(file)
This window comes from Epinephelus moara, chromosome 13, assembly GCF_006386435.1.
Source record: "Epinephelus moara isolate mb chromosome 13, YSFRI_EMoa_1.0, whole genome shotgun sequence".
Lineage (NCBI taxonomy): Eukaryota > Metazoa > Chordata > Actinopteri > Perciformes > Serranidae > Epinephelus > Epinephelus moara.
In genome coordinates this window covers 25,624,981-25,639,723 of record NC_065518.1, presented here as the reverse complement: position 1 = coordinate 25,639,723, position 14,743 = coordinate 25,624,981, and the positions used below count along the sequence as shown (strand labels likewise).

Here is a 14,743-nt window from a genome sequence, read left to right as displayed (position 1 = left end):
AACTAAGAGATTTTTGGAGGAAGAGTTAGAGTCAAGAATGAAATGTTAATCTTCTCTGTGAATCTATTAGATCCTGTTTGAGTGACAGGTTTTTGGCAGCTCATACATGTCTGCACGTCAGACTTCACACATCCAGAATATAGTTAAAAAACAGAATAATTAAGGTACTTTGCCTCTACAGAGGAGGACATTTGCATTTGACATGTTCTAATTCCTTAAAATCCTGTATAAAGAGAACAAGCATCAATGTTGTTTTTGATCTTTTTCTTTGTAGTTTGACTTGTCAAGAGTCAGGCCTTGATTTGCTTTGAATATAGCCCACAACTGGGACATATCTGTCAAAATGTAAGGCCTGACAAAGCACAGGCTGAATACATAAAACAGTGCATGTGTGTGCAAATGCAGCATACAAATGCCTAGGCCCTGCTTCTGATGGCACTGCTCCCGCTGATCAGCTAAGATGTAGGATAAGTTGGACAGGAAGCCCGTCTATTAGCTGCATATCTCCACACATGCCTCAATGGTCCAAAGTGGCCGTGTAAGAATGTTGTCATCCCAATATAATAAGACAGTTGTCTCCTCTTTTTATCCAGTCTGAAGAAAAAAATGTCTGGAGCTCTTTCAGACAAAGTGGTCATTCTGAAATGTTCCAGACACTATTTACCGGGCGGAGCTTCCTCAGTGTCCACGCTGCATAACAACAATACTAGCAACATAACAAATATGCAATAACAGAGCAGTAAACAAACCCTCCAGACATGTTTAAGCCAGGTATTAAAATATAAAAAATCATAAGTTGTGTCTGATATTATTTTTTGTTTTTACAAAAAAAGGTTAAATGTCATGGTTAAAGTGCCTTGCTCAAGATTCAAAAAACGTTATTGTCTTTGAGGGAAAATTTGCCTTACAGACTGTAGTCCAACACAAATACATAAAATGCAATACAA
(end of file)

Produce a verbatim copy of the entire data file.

This window comes from Epinephelus moara, chromosome 13, assembly GCF_006386435.1.
Source record: "Epinephelus moara isolate mb chromosome 13, YSFRI_EMoa_1.0, whole genome shotgun sequence".
Lineage (NCBI taxonomy): Eukaryota > Metazoa > Chordata > Actinopteri > Perciformes > Serranidae > Epinephelus > Epinephelus moara.
In genome coordinates this window covers 25,624,981-25,639,723 of record NC_065518.1, presented here as the reverse complement: position 1 = coordinate 25,639,723, position 14,743 = coordinate 25,624,981, and the positions used below count along the sequence as shown (strand labels likewise).

Here is a 14,743-nt window from a genome sequence, read left to right as displayed (position 1 = left end):
AACTAAGAGATTTTTGGAGGAAGAGTTAGAGTCAAGAATGAAATGTTAATCTTCTCTGTGAATCTATTAGATCCTGTTTGAGTGACAGGTTTTTGGCAGCTCATACATGTCTGCACGTCAGACTTCACACATCCAGAATATAGTTAAAAAACAGAATAATTAAGGTACTTTGCCTCTACAGAGGAGGACATTTGCATTTGACATGTTCTAATTCCTTAAAATCCTGTATAAAGAGAACAAGCATCAATGTTGTTTTTGATCTTTTTCTTTGTAGTTTGACTTGTCAAGAGTCAGGCCTTGATTTGCTTTGAATATAGCCCACAACTGGGACATATCTGTCAAAATGTAAGGCCTGACAAAGCACAGGCTGAATACATAAAACAGTGCATGTGTGTGCAAATGCAGCATACAAATGCCTAGGCCCTGCTTCTGATGGCACTGCTCCCGCTGATCAGCTAAGATGTAGGATAAGTTGGACAGGAAGCCCGTCTATTAGCTGCATATCTCCACACATGCCTCAATGGTCCAAAGTGGCCGTGTAAGAATGTTGTCATCCCAATATAATAAGACAGTTGTCTCCTCTTTTTATCCAGTCTGAAGAAAAAAATGTCTGGAGCTCTTTCAGACAAAGTGGTCATTCTGAAATGTTCCAGACACTATTTACCGGGCGGAGCTTCCTCAGTGTCCACGCTGCATAACAACAATACTAGCAACATAACAAATATGCAATAACAGAGCAGTAAACAAACCCTCCAGACATGTTTAAGCCAGGTATTAAAATATAAAAAATCATAAGTTGTGTCTGATATTATTTTTTGTTTTTACAAAAAAAGGTTAAATGTCATGGTTAAAGTGCCTTGCTCAAGATTCAAAAAACGTTATTGTCTTTGAGGGAAAATTTGCCTTACAGACTGTAGTCCAACACAAATACATAAAATGCAATACAA